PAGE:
Species, serpents, spirits, and skulls : science at the margins in the Victorian age /
Sherrie Lynne Lyons.
Albany : State University of New York Press, c2009.
xiv, 245 p. : ill.
1438427972 (hardcover : alk. paper), 9781438427973 (hardcover : alk. paper)
More Details
Albany : State University of New York Press, c2009.
1438427972 (hardcover : alk. paper)
9781438427973 (hardcover : alk. paper)
contents note
Introduction : an age of transition -- Swimming at the edges of scientific respectability : sea serpents, Charles Lyell, and the professionalization of geology -- Franz Gall, Johann Spurzheim, George Combe and phrenology : a science for everyone -- The crisis in faith : William Crookes and spiritualism -- Morals and materialism : Alfred Russel Wallace, spiritualism, and the problem of evolution -- Thatige skepsis : Thomas Huxley and evolutionary theory -- Negotiating the boundaries of science : an ongoing process.
catalogue key
Includes bibliographical references (p. 223-234) and index.
A Look Inside
Full Text Reviews
Appeared in Choice on 2010-06-01:
Employing Victorian era examples in the areas of paleontology, phrenology, spiritualism, and evolutionary theories, Lyons (Center for Distance Learning, Empire State College, SUNY) examines the underpinnings of what has been and what is currently considered science and marginal science. Lyons utilizes these examples to support her thesis that what is evaluated to be good or poor evidence can shift over time. What ultimately became standard science (e.g., natural selection) as opposed to pseudoscience (e.g., phrenology) resulted from a shift in fact finding, moving from the clerics and the courts to the professional scientist, a class that began to emerge in universities only in the late 19th century. Lyons examines competing philosophies such as natural theology and materialism, catastrophism and uniformitarianism, and monogenism and polygenism. She concludes with case studies in the emerging field of the "folklore of fossils" as well as recent developments in evolutionary psychology, comparing trends in these areas to Victorian era examples. Lyons makes a convincing argument that even though contemporary science is evidence based, it is not and never will be fully isolated or immune from external influences such as religious belief, social policy, or politics. Summing Up: Highly recommended. History and philosophy of science collections serving upper-division undergraduates through researchers/faculty. K. D. Winward Central College
This item was reviewed in:
Choice, June 2010
To find out how to look for other reviews, please see our guides to finding book reviews in the Sciences or Social Sciences and Humanities.
Bowker Data Service Summary
Science permeates nearly every aspect of our lives, and yet, as current debates over intelligent design and alternative health practices indicate, the question of how to distinguish science from pseudoscience remains a difficult one. This book draws on four examples from the 19th century including the sea serpent investigations.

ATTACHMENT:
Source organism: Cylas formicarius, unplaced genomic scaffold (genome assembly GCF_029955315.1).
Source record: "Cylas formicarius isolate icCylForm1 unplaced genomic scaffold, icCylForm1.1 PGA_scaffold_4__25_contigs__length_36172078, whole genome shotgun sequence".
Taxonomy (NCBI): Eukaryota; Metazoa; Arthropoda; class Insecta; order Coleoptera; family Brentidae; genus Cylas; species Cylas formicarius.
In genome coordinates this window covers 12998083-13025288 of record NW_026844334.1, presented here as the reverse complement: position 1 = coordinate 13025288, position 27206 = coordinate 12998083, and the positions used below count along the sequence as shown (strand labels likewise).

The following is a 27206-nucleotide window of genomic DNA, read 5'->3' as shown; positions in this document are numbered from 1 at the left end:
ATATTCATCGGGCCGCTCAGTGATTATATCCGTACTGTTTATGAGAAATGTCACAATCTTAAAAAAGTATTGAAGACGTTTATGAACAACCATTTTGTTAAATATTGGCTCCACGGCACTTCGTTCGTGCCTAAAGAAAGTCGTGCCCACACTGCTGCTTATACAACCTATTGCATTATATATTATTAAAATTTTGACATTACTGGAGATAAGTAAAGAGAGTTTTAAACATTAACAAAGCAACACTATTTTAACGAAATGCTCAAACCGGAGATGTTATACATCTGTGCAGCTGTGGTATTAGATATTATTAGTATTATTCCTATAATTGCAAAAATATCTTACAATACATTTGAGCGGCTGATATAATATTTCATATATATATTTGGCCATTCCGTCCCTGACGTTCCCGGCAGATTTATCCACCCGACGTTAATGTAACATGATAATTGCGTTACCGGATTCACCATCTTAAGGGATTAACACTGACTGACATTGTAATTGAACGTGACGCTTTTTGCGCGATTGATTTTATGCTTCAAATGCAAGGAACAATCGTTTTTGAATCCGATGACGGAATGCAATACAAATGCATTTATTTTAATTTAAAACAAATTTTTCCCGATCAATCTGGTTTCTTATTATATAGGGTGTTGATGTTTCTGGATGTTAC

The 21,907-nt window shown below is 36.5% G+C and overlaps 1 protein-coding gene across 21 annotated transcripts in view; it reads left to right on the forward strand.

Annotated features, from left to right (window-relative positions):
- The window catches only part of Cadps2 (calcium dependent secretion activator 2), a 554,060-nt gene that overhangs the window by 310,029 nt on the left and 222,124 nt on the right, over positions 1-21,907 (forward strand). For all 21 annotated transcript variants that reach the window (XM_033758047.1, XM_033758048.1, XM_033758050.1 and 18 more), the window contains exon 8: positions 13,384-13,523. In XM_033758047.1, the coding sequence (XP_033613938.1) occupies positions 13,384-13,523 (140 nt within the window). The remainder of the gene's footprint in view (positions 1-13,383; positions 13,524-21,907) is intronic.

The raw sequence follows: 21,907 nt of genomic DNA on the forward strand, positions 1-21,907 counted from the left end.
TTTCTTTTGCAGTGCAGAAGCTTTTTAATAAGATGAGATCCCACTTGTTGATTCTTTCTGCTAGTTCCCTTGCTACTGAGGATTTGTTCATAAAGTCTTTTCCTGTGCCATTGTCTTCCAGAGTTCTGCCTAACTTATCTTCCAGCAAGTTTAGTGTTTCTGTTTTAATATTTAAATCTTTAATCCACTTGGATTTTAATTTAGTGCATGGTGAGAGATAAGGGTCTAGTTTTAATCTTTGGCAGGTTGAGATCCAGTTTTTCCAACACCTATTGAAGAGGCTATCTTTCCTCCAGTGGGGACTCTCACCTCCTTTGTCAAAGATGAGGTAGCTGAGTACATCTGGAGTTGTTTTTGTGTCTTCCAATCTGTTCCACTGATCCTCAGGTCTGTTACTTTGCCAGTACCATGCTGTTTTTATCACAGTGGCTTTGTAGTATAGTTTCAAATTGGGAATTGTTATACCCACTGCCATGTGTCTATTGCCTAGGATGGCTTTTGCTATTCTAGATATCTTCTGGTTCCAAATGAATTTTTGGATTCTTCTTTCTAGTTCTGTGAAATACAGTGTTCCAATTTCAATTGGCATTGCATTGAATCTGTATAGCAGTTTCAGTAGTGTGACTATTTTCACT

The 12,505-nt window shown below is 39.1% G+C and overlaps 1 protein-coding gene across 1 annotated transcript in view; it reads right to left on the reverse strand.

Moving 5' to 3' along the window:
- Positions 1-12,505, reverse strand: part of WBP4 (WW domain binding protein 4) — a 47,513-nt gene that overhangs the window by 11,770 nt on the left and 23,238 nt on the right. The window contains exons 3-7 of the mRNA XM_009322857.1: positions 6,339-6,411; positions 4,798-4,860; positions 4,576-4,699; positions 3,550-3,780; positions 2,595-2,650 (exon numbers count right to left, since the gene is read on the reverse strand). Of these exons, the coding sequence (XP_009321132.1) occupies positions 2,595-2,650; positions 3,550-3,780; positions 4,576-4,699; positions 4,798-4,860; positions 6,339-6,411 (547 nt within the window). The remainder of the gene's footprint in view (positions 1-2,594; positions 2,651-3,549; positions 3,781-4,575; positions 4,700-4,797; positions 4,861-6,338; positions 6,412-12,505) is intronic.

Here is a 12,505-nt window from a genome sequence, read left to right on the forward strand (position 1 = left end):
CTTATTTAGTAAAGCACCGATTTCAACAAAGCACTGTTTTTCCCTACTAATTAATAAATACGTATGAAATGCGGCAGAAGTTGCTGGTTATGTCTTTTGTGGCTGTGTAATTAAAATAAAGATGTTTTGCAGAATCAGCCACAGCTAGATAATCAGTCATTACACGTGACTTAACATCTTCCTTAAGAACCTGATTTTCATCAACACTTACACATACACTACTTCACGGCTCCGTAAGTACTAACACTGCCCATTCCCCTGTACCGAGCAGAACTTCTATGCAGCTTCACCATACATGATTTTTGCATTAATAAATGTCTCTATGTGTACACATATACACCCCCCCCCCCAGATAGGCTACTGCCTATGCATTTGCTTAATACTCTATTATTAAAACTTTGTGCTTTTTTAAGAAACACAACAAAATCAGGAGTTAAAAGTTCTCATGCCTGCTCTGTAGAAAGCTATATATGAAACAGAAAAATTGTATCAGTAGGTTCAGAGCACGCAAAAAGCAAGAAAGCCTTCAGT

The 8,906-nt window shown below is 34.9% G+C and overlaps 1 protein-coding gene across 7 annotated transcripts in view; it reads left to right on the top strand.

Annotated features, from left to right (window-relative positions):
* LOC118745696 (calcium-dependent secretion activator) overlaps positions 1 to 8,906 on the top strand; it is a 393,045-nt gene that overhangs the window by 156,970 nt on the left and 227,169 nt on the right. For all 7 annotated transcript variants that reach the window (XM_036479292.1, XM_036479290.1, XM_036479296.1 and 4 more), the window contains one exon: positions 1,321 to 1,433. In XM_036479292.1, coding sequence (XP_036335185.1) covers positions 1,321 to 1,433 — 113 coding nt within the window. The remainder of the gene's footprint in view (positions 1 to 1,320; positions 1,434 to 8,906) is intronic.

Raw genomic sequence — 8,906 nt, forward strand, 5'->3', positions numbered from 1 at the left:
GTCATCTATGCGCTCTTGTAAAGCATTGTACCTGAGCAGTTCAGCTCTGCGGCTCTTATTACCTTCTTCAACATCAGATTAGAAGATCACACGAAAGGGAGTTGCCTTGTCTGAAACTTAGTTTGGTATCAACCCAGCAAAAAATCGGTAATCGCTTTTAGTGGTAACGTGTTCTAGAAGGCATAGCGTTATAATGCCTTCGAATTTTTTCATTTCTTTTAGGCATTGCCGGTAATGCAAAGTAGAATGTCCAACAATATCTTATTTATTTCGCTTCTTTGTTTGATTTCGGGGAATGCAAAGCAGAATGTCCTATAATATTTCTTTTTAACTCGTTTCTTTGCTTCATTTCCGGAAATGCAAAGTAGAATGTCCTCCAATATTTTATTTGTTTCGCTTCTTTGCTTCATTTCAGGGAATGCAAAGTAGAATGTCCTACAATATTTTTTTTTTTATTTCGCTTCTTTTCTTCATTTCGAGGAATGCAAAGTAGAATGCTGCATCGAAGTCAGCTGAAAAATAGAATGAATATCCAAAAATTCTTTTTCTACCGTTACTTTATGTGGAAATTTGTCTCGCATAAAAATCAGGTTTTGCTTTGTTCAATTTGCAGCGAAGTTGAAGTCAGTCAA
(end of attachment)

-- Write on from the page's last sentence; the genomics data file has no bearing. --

Main Description
Science permeates nearly every aspect of our lives, and yet, as current debates over intelligent design, the causes of global warming, and alternative health practices indicate, the question of how to distinguish science from pseudoscience remains a difficult one. To address this question, Sherrie Lynne Lyons draws on four examples from the nineteenth century—sea serpent investigations, spiritualism, phrenology, and Darwin’s theory of evolution. Each attracted the interest of prominent scientists as well as the general public, yet three remained at the edges of scientific respectability while the fourth, evolutionary theory, although initially regarded as scientific heresy, ultimately became the new scientific orthodoxy. Taking a serious look at the science behind these examples, Lyons argues that distinguishing between science and pseudoscience, particularly in the midst of discovery, is not as easy as the popular image of science tends to suggest. Two examples of present-day controversies surrounding evolutionary psychology and the meaning of fossils confirm this assertion. She concludes that although the boundaries of what constitutes science are not always clear-cut, the very intimate relationship between science and society, rather than being a hindrance, contributes to the richness and diversity of scientific ideas. Taken together, these entertaining and accessible examples illuminate important issues concerning the theory, practice, and content of science.
Main Description
Explores the distinctions between science and pseudosicence.
Table of Contents
List of Illustrationsp. ix
Prefacep. xi
Acknowledgmentsp. xiii
Introduction: An Age of Transitionp. 1
Swimming at the Edges of Scientific Respectability: Sea Serpents, Charles Lyell, and the Professionalization of Geologyp. 17
Franz Gall, Johann Spurzheim, George Combe, and Phrenology: A Science for Everyonep. 51
The Crisis in Faith: William Crookes and Spiritualismp. 87
Morals and Materialism: Alfred Russel Wallace, Spiritualism, and the Problem of Evolutionp. 111
Thatige Skepsis: Thomas Huxley and Evolutionary Theoryp. 147
Negotiating the Boundaries of Science: An Ongoing Processp. 171
Notesp. 205
Bibliographyp. 223
Indexp. 235
Table of Contents provided by Ingram. All Rights Reserved.

This information is provided by a service that aggregates data from review sources and other sources that are often consulted by libraries, and readers. The University does not edit this information and merely includes it as a convenience for users. It does not warrant that reviews are accurate. As with any review users should approach reviews critically and where deemed necessary should consult multiple review sources. Any concerns or questions about particular reviews should be directed to the reviewer and/or publisher.

  link to old catalogue

Report a problem